Users' judgment of the success of the search results and the search as a whole may be based on the criterion of effectiveness manifest in the system output, the retrieved set. Traditional measures of retrieval effectiveness are based on the notion of relevance, and evaluation of the system will be partially dependent on the ability of the system to meet its basic function to retrieve only relevant documents. We used Su's user measures of user satisfaction with precision, and ranking. Further indicators of a user success judgment of the search may be based on factors, other than relevance. Measures of utility focus on the actual usefulness or value of the retrieved items to the individual information seeker (Saracevic et al., 1988). Cleverdon (1991) argued (with Cooper, 1973, who put forward a straight utility-theory single measure) that retrieval effectiveness measures of recall and precision should be used in combination with (and possibly related to) these more user-oriented measures which are based on factors as subjective satisfaction statements, search costs, and time spent. Indeed, various factors may bear on users' judgements of overall satisfaction with the value of the search results. For example, users may be influenced by the extent to which information quality can be assumed based on the source; the extent to which the information is accurate or correct; and, the extent to which the information is at the right level to meet user need. Yet, Saracevic (and Su, 1998: 558) report that standard utility measures do not exist. Saracevic used the following evaluative statements:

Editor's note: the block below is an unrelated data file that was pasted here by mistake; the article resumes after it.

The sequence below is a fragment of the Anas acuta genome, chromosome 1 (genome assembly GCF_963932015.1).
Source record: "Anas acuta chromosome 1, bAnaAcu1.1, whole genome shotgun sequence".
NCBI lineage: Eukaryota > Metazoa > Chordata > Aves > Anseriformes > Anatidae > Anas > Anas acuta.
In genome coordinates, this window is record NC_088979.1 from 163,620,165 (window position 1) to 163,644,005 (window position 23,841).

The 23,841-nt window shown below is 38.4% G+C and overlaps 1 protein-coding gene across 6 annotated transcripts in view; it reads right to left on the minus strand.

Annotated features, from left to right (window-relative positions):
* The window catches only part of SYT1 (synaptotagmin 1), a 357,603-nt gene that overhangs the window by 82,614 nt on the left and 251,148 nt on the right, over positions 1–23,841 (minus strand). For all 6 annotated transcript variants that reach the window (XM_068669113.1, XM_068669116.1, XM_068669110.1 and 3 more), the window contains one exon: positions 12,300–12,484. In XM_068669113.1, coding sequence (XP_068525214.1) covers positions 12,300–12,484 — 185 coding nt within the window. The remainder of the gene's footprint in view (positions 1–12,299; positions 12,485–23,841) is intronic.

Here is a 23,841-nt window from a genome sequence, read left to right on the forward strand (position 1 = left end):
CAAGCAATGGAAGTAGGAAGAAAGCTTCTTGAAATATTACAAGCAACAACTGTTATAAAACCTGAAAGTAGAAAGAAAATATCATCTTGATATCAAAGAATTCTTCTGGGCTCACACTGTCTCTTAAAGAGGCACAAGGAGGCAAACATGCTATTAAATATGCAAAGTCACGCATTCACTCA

Su found that a measure of utility value of the search results as a whole correlated most strongly with users' overall judgement of system success and thus proposed it to be a best single measure of a system. We used as a measure of utility Satisfaction with results and resolution of the problem (derived from Saracevic) and value of search results as a whole, value of participation and quality of results (from Su).